Read Murat's research presentation (PDF)

Murat Delibas

"Internships, either in research or in industry, are perfect for refining your skills. And this particular one gave me invaluable experience as an applied mathematician, whose work consists of a sudden shifts from understanding problem mathematically to translating it to the efficient code compilable by computer in a reasonable amount of time"

-Murat Delibas

Finding a strong knot invariant

Student: Shengzhi Luo

Supervisors: Dr James Cranch, Dr Fionntan Roukema

With the knowledge that there are two knots in different shapes with the same invariant the approach of this project is to try to use different invariants to tell knots apart with various crossings and strings and compare each invariant to get a relatively reasonable invariant. To learn about invariants, the project started with braids theory in two dimensions which was a relation to knots in three dimensions. After done with colorings, Python was used to count all braids in the list by 3-coloring to see if they had the same braid closure and thus there would be 1, 9, 27 three-colorings to sort knots. Therefore, on the basis of coloring, quandles were introduced to involve more colorings and get programming digitally. For the second goal, entropies were needed to measure how good a knot invariant was and by running Python through the list of quandles which was up to 14 numbers entropy showed some regularity and similarity. There were symmetries on knots and quandles for the same entropies with different invariants and those usually wouldn’t be strong invariants. Moreover, quandles with more elements normally would have lower entropy among all knots.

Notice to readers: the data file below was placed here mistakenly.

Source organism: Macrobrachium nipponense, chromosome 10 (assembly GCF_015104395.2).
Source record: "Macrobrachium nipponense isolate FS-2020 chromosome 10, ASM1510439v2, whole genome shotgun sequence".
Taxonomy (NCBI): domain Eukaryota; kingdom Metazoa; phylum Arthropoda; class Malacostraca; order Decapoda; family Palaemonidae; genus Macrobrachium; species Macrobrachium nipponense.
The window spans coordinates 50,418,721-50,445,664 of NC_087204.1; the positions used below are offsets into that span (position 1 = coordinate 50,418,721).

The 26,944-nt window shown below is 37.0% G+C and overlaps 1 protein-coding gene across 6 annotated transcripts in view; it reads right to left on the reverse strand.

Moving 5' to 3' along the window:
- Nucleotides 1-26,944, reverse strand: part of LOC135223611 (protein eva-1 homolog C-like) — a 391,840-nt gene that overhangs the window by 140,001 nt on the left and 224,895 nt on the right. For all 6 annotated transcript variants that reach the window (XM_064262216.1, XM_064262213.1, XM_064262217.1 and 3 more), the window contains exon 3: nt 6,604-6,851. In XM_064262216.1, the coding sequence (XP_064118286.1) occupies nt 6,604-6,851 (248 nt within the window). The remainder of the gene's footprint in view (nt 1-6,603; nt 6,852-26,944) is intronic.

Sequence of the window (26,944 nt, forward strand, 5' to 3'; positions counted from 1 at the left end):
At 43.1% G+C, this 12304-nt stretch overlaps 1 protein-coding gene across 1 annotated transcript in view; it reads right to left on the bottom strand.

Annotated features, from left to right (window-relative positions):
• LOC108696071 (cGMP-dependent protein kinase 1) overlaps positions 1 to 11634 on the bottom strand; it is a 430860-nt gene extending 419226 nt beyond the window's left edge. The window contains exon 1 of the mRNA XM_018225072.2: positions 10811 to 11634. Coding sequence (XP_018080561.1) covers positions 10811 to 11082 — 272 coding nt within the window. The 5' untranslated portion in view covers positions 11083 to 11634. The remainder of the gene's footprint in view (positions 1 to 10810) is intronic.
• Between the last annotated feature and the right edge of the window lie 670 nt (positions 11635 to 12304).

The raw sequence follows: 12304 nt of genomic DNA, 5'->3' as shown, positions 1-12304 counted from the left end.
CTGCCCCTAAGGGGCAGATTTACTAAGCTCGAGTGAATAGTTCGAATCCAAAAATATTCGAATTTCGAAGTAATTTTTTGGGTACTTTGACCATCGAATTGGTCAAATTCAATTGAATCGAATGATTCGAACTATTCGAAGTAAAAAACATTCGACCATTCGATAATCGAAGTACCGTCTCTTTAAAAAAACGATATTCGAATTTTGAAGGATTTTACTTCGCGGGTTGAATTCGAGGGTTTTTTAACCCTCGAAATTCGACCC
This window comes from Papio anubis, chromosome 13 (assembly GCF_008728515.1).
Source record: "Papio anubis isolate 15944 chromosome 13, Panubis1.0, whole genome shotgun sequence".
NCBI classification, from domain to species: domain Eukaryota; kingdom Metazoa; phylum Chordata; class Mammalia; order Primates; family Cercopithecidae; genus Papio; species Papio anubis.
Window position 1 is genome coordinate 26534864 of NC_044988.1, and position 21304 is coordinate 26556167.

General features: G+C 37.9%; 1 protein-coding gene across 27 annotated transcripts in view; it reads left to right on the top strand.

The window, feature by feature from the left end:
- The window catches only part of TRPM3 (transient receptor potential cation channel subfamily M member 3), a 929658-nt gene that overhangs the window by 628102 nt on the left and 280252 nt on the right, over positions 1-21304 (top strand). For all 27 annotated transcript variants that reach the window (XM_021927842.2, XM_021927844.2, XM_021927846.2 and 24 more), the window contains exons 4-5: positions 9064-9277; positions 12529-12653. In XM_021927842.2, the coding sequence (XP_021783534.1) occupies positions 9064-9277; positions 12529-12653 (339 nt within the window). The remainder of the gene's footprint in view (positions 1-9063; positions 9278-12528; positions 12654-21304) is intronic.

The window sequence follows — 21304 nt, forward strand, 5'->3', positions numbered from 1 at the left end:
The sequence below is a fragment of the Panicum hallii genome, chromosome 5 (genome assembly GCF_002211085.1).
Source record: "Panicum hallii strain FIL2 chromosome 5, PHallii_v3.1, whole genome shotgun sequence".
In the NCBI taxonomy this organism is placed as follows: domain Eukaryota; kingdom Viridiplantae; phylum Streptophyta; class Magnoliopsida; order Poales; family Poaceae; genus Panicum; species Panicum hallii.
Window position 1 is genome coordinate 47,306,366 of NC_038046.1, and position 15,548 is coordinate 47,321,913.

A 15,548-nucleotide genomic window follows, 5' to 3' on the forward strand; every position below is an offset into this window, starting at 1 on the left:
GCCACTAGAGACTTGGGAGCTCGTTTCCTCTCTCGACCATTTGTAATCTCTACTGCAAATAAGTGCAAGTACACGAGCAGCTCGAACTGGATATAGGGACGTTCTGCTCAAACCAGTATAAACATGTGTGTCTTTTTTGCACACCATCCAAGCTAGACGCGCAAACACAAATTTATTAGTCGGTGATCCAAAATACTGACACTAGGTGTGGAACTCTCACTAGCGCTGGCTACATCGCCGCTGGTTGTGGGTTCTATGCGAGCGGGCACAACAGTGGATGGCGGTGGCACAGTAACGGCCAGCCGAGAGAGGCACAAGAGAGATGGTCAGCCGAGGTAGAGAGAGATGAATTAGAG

Read Shengzhi's research report (PDF)

Shengzhi Luo

Investigating properties of the Solar Corona with Fourier Transforms


Student: Philip Kmentt

Supervisor: Farhad Allian (PGR)